The little girl needed extensive dental work, says Susan Mims, director of Mission Children’s Hospital. The girl had squirmed in the chair when told she needed to brush her teeth every day and then said she couldn’t.
“We asked her, ‘Why not? What are your barriers?’ and [the girl] told us she had nowhere to spit because she lived in a car,” says Mims.
Child poverty is not simply about little ones being unable to have the latest fashion or gadget; poverty is trauma-inducing, Mims says, and it affects more than one in four children in North Carolina. In some counties, more than one in three children live in poverty.
In the search for solutions, Pisgah Legal Services sponsored its sixth annual poverty forum on Oct. 5, with a keynote address by renowned child advocate Marian Wright Edelman, founder and president of the Children’s Defense Fund.
The United States ranks 34th of 35 industrialized countries when it comes to child poverty, Edelman says, with more than one in five children living below the federal poverty level. Only Romania ranks lower.
In North Carolina, a new report from the N.C. Justice Center’s Budget and Tax Center shows that poverty is at a higher level — more than 16 percent overall — than it was before the 2008 recession. According to the Annie E. Casey Foundation’s Kids Count report, issued annually, child poverty statewide was 25.1 percent in 2013, the last year for which data are available.
According to Kids Count data, Buncombe County’s rate was 22 percent in 2013. Among Western North Carolina counties, Graham County had the highest child poverty rate at 35.9 percent, but Avery, Cherokee, Clay, Haywood, Jackson, Macon, Madison, McDowell, Rutherford, Swain and Yancey counties all had rates above 30 percent.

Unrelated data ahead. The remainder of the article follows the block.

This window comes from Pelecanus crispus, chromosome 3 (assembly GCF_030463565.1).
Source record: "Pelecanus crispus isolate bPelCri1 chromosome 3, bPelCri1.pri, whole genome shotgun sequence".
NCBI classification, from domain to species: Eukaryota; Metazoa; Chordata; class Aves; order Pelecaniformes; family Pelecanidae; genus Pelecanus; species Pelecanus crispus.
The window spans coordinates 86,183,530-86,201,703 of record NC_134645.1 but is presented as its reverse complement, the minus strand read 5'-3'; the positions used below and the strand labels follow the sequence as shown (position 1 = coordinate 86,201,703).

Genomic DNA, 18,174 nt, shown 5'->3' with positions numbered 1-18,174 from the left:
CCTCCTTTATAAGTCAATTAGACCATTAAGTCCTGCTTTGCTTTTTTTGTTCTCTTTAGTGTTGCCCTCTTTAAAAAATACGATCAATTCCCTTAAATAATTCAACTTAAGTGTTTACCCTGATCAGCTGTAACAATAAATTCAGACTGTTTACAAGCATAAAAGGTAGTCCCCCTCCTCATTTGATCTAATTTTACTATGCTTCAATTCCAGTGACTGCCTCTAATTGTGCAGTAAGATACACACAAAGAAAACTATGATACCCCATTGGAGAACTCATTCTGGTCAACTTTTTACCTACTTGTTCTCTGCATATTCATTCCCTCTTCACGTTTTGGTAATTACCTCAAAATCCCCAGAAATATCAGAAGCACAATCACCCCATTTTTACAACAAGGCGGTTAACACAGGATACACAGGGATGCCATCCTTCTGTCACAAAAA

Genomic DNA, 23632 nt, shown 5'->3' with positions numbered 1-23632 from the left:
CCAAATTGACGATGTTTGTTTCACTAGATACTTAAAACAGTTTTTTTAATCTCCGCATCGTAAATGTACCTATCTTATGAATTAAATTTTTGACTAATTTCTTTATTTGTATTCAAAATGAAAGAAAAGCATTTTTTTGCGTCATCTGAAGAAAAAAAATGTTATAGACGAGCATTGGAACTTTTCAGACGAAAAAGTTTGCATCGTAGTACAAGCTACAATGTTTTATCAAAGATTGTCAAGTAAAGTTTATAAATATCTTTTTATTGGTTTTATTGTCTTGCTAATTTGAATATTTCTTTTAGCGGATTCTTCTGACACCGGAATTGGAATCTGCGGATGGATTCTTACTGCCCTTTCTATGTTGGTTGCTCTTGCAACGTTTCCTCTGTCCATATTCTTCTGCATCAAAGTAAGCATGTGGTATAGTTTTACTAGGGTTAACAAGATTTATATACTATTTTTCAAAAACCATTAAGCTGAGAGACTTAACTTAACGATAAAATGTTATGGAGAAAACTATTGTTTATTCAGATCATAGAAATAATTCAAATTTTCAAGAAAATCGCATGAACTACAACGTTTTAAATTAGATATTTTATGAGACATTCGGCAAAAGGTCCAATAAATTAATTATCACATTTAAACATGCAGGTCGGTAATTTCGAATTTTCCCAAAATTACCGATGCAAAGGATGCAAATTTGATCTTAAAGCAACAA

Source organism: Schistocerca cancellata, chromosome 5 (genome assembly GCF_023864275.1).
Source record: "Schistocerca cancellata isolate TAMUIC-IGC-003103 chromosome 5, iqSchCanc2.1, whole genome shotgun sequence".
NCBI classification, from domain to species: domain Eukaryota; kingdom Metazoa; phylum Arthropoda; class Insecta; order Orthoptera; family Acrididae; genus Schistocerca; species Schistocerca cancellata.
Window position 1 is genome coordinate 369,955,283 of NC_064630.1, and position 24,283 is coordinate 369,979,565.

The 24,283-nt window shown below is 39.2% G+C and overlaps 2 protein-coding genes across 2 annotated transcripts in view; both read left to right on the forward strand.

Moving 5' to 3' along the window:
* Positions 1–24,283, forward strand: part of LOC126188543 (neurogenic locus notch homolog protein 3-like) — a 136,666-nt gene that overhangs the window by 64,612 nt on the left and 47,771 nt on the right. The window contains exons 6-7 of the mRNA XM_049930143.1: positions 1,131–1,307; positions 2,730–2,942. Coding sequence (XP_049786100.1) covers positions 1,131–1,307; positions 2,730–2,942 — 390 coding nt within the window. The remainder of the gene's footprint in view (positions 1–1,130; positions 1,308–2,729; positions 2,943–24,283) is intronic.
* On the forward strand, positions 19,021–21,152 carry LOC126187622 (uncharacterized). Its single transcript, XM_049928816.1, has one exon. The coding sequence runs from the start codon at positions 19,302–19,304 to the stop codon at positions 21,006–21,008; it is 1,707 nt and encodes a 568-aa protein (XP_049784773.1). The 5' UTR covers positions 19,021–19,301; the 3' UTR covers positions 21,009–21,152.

Nationally, Edelman says, the numbers are 14.5 million children in poverty and 6.5 million living at half the poverty level or below.
The National Center for Children in Poverty places the national number at 15 million, or 21 percent of all children.
The cost of addressing child poverty in the United States — crime, imprisonment, lost work opportunities, illness, etc. — is about $500 billion annually, Edelman says, while the cost of lifting children out of poverty would be about $77 billion.
“If society cares about children, it should spend money on them,” Edelman said during her speech. “We need to create a new Dow Jones … with its stock in children’s lives.”
As researchers have begun to study the results of poverty and its effect on the developing brain, they have found changes in the structure of the brain brought about by the stresses, Mims says, and those stresses have lifelong implications.
People who were raised in poverty have four times the risk of depression and 12 times the risk of suicide, Mims says. They are 2.5 times more likely to develop chronic obstructive pulmonary disease, hepatitis, lung cancer and heart disease.
“We don’t know the exact mechanisms of why this happens, but we know it does,” she says. “We tend to think of trauma as an accident of being beaten up, but this long-term, low-level stress acts the same way [on the brain and body] as trauma.”